SAN FRANCISCO (CBS SF/AP) — Scrambling to keep schools open, Gov. Gavin Newsom has issued an executive order making it easier for San Francisco Bay Area school districts to hire teachers and other employees amid staffing shortages brought on by the latest surge in coronavirus cases.
The current outbreak has created a crisis in the classroom as omicron infections or quarantines in the wake of close exposure to the virus has depleted the teaching ranks.
Schools in Palo Alto Unified have asked parents to volunteer as substitute instructors, the Oakland School for the Arts cancelled classes for the remainder of the week because a shortage of teachers and Hayward Unified has returned to remote learning this week amid the omicron surge.
“Schools nationwide returning from winter break are experiencing short-term staffing shortages that are putting a strain on operations,” Newsom said in a press release. “We’re working closely with local education officials to cut red tape to allow qualified substitute teachers to help maintain safe learning environments. We are grateful for the thousands of dedicated teachers, classified staff and administrators who have worked tirelessly to provide safe learning environments for all of California’s students.”
The order issued on Tuesday lowers state barriers that delay the hire of qualified short-term substitute teachers; permitting substitute teachers to have their assignments extended and providing additional flexibility to support retired teachers who have returned to the classroom, as well as eliminating barriers that may prevent additional retired teachers from returning.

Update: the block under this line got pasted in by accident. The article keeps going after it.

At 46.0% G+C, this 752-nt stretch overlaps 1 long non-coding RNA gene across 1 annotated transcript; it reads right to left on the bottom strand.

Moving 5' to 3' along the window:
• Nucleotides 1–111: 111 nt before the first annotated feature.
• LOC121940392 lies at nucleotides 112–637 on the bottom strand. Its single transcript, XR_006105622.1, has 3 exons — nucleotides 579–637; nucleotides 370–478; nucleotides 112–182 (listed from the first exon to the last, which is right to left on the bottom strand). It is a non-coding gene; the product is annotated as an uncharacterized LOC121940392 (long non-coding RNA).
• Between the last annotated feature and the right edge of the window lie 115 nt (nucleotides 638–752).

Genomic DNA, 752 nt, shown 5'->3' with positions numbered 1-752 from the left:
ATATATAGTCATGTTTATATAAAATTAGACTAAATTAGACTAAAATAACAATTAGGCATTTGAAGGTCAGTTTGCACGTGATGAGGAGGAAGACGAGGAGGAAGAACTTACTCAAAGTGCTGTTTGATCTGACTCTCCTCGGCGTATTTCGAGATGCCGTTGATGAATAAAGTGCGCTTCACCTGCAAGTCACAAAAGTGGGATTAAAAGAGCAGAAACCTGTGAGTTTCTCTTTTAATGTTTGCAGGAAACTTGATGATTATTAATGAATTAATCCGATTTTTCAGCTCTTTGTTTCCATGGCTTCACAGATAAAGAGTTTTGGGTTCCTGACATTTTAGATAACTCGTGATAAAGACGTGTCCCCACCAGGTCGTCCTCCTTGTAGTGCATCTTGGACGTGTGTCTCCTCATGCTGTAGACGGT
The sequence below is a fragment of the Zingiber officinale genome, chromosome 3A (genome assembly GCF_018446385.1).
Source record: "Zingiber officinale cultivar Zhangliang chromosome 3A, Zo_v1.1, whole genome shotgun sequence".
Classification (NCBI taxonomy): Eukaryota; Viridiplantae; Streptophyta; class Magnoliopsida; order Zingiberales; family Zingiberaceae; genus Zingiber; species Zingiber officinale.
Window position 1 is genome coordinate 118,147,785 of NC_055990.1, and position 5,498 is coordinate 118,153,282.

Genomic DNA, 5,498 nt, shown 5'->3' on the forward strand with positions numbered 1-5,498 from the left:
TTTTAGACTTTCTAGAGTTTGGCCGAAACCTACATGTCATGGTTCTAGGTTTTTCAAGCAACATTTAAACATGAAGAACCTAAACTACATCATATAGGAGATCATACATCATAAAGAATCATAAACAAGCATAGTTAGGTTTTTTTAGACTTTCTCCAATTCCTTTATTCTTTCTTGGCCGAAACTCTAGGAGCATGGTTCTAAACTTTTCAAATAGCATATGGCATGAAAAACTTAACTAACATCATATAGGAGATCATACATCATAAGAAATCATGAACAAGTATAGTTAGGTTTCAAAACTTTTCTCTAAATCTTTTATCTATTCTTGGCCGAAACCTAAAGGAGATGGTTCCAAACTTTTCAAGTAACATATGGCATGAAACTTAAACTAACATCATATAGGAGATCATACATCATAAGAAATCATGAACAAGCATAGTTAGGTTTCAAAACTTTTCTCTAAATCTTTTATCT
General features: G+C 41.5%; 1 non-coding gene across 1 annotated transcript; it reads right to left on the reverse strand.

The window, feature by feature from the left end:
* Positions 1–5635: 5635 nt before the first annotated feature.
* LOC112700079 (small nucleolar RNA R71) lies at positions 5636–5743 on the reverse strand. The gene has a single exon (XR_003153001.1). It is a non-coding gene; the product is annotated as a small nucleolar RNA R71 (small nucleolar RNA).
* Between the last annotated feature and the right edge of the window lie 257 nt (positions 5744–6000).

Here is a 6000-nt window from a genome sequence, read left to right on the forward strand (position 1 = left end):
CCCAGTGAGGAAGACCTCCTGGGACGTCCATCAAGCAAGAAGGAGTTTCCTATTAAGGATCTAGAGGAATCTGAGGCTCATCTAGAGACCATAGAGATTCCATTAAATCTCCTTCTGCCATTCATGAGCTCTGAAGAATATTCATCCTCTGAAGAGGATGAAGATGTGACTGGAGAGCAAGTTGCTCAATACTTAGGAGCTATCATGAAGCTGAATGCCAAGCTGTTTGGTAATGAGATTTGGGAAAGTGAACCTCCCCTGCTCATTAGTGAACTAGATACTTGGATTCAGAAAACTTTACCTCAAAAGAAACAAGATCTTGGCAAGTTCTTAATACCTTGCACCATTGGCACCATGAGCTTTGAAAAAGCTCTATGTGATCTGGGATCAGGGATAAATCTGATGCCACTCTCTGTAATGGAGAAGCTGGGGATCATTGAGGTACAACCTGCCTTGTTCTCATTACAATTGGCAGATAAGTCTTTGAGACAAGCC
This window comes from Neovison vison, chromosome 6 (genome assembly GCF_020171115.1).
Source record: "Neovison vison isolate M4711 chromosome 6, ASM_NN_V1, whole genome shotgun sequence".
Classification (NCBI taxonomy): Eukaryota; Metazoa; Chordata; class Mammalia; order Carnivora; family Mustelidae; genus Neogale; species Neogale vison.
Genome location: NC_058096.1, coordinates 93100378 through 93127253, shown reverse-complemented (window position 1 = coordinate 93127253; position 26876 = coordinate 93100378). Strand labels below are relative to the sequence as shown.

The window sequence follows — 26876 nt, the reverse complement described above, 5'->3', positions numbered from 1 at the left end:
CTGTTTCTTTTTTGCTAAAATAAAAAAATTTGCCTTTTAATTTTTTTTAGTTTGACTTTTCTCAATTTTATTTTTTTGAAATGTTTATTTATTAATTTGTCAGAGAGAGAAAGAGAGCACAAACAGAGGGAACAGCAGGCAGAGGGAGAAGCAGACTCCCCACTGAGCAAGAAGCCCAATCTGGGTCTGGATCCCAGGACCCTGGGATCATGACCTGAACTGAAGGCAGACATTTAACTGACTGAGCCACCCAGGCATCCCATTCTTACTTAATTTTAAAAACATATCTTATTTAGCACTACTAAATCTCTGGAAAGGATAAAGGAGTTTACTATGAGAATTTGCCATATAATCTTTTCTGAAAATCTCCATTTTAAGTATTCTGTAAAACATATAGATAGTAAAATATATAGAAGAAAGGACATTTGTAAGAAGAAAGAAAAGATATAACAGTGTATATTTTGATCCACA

The California Teachers Association, which represents some 300,000 educators statewide, said it recognizes the need for hiring flexibility and urges school districts “to focus on substitute teachers, recent retirees and student teachers.”
“The executive order is by no means the answer to long-term staffing shortages, and we look forward to working with the governor, lawmakers and the education community in rebuilding our educator pipeline, which has been devastated by this pandemic,” association spokesperson Lisa Gardiner said in a statement Tuesday.
Newsom also said the state was working on getting more COVID-19 tests to schools. Last week Newsom and state officials faced criticism for failing to deliver on a promise to provide rapid, at-home tests to all California students and school staff before classrooms reopened after the break.
Millions of test kits were sent to families but millions more were not, and there have been long lines at testing sites.
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